The counterargument to both was that the transactions costs of assembling the right combination of licenses to create a meaningful geographic footprint within any given spectrum band were too high. The transactions cost argument is sensible. Any wireless provider would have faced a daunting task in creating a viable 600 MHz spectrum footprint. However, the direct costs of the auction and, more importantly, the opportunity costs of a six-year (and counting) delay are not insignificant. This should be considered going forward.

Going Forward: Flexible Use, Tradable Spectrum Licenses

A positive price for spectrum—even if that price is not as high as many hoped—demonstrates that it remains a valuable commodity. Policymakers should continue to ensure that spectrum be deployed for high-value applications. A good next step would be eliminating remaining usage restrictions on spectrum. Television broadcast spectrum can be used only for that purpose because the licenses say so. It should be possible to use it—and spectrum covered by other licenses—for any purpose, subject to interference constraints, and to buy and sell those licenses freely.[11]

At the end of the day, the auction will have generated real benefits by transferring some spectrum from broadcasters to others who value it more highly. It also further demonstrates the FCC’s ability to conduct reverse auctions, which could be employed for other purposes. The lower-than-recently-expected revenues bears little relationship to whether the auction should be called a success. But the long time-frame from proposal to auction creates costs by keeping that spectrum otherwise tied up. It is time for the FCC to consider overlay auctions and other property rights-based options for ensuring spectrum is deployed in ways that create the most benefits.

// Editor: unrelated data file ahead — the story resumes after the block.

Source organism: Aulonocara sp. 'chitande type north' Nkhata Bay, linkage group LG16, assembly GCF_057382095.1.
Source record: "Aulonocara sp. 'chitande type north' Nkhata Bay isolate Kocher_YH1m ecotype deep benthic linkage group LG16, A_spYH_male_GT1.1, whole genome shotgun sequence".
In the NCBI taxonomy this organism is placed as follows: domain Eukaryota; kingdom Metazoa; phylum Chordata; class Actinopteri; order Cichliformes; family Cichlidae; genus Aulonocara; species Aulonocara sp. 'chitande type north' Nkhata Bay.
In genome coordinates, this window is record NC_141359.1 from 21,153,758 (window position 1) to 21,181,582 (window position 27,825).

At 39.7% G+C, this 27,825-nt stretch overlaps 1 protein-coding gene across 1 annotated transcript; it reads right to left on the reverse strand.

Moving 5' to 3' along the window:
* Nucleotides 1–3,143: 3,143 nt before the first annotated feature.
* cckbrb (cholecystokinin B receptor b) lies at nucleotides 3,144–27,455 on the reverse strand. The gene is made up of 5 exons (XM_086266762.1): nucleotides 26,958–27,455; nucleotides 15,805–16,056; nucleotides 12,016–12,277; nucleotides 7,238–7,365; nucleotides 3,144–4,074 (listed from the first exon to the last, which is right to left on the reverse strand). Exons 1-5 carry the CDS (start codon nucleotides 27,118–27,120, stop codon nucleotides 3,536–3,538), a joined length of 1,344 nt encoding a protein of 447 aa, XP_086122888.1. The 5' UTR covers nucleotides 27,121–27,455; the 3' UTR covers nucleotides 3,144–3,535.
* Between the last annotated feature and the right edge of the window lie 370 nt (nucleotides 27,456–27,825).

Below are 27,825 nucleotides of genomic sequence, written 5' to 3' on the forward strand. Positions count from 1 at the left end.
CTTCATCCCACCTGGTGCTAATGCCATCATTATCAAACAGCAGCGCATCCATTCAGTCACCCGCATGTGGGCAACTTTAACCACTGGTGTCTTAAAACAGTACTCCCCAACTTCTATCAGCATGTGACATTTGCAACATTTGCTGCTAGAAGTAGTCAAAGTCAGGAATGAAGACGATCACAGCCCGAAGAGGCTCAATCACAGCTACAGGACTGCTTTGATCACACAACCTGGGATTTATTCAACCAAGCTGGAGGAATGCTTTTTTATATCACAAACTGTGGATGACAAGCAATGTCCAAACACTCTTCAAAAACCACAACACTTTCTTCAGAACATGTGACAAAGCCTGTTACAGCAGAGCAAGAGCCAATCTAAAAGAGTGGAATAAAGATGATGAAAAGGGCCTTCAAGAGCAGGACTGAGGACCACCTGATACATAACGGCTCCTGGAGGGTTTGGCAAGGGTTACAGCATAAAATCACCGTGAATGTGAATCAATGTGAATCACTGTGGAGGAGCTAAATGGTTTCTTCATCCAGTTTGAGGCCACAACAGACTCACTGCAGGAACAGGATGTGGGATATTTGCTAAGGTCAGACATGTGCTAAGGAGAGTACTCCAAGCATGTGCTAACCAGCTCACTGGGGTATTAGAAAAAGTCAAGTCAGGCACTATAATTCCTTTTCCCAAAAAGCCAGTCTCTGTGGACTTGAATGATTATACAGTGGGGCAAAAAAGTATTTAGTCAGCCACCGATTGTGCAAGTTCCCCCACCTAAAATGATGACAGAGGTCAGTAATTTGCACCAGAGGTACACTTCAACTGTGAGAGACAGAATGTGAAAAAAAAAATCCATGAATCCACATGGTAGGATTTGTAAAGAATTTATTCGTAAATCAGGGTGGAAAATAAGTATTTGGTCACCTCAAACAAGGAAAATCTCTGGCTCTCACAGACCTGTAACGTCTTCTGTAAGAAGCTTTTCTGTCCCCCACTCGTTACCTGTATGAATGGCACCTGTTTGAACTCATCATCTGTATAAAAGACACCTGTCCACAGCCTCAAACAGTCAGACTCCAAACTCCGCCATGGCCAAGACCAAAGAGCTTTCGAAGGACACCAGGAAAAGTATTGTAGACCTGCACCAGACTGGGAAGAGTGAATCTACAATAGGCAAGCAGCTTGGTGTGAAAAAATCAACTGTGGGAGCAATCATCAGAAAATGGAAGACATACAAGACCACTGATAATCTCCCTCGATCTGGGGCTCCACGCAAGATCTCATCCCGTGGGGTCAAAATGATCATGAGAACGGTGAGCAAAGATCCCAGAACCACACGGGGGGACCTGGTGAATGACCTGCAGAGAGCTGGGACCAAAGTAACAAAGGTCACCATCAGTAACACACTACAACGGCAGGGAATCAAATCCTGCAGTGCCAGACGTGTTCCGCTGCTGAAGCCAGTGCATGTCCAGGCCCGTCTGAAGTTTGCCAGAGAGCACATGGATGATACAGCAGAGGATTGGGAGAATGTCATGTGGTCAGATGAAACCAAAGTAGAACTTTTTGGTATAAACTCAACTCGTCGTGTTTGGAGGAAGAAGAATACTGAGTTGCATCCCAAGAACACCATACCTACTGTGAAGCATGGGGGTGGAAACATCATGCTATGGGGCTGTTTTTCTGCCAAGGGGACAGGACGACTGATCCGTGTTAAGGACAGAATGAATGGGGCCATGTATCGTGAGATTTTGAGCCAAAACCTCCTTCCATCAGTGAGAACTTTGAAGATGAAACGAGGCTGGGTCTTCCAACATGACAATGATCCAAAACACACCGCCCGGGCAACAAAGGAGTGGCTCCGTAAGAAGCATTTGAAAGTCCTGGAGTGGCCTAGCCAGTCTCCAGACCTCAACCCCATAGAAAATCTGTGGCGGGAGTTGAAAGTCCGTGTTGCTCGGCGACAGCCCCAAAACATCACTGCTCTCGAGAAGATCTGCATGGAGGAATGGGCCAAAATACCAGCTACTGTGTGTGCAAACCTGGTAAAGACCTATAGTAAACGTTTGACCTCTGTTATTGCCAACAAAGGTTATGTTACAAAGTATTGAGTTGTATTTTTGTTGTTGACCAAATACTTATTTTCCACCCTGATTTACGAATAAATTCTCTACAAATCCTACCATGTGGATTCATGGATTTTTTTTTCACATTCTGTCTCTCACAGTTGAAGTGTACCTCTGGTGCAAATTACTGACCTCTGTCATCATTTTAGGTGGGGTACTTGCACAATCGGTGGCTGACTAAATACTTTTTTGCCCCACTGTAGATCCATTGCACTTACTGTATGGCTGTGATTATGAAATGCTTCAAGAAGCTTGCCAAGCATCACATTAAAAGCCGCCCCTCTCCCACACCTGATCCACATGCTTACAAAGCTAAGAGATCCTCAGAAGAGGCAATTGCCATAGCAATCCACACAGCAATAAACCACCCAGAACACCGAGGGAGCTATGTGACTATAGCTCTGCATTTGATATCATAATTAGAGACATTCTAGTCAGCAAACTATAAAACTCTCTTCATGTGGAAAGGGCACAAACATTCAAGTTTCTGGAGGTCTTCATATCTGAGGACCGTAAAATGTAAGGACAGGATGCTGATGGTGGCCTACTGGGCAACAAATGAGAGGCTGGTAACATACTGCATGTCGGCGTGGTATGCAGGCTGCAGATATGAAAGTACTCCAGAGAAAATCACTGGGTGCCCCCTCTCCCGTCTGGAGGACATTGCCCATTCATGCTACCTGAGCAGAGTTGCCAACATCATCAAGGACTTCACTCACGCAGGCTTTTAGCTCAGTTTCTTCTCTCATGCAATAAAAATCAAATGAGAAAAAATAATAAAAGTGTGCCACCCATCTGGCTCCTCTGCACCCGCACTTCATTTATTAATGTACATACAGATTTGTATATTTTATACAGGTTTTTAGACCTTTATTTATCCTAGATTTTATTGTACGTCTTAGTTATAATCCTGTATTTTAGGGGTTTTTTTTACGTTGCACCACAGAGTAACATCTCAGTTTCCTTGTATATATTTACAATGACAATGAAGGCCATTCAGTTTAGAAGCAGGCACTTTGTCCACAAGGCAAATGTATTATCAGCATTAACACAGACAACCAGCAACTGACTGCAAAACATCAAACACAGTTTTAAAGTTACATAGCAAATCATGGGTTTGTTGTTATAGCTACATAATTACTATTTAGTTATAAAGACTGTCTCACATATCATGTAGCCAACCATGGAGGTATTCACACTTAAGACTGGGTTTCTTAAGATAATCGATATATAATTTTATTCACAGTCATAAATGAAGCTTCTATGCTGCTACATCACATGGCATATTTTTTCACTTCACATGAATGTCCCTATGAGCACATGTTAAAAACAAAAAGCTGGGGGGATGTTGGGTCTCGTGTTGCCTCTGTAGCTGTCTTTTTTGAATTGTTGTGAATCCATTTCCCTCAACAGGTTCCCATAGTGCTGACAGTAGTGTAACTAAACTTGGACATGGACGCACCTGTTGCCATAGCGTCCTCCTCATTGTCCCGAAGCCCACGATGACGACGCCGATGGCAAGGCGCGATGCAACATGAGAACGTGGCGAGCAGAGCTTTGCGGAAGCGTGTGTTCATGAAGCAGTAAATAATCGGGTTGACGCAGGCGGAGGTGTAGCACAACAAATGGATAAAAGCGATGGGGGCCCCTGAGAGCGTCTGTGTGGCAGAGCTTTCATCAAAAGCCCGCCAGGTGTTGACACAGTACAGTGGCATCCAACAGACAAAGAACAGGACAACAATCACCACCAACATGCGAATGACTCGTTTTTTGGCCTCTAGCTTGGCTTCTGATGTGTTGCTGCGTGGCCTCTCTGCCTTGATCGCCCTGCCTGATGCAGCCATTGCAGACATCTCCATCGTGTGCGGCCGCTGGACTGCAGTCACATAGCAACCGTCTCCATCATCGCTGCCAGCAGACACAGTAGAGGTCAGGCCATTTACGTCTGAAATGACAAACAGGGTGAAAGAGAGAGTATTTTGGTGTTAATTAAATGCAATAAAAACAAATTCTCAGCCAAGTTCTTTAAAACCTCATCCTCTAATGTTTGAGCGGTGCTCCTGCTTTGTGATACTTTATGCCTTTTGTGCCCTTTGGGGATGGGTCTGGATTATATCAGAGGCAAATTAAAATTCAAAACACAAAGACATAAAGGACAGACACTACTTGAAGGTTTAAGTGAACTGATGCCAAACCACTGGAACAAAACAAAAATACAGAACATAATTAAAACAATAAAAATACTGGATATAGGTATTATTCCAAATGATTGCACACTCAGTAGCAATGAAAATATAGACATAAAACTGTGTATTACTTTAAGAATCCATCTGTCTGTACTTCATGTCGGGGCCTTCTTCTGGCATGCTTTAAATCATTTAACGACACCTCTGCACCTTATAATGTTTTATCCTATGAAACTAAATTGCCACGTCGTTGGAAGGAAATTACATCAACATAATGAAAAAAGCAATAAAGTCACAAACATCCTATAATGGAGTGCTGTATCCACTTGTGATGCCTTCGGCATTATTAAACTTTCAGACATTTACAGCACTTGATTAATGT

[2] Evan Kwerel and John Williams proposed the idea even earlier. Evan Kwerel and John Williams, “A Proposal for a Rapid Transition to Market Allocation of Spectrum,” FCC OPP Working Paper Series, 2002,


[4] Peter Cramton, “Bidding and Prices in the AWS-3 Auction” May 2015,

[5] Scott Wallsten, “Is There Really a Spectrum Crisis? Disentangling the Regulatory, Physical, and Technological Factors Affecting Spectrum License Value,” Information Economics and Policy 35 (June 2016): 7–29, doi:10.1016/j.infoecopol.2016.01.001.



[8] In fact, America’s egg farmers would like us to know that gymnast Shawn Johnson said, “I literally can’t start my day without eggs .…Eggs are packed with high-quality protein and are a nutritional powerhouse….”

[9] As estimated by Craig Moffett (2017).

[10] Hazlett, Thomas W., “Optimal Abolition of FCC Allocation of Radio Spectrum,” Journal of Economic Perspectives 22 (Winter 2008).

[11] The FCC has previously said that it would not grant such rights in order to help convince broadcasters to participate in the incentive auction. While reneging on such a promise would not be good for the FCC’s credibility, it should balance that cost with the potential benefits of creating more flexible-use licenses.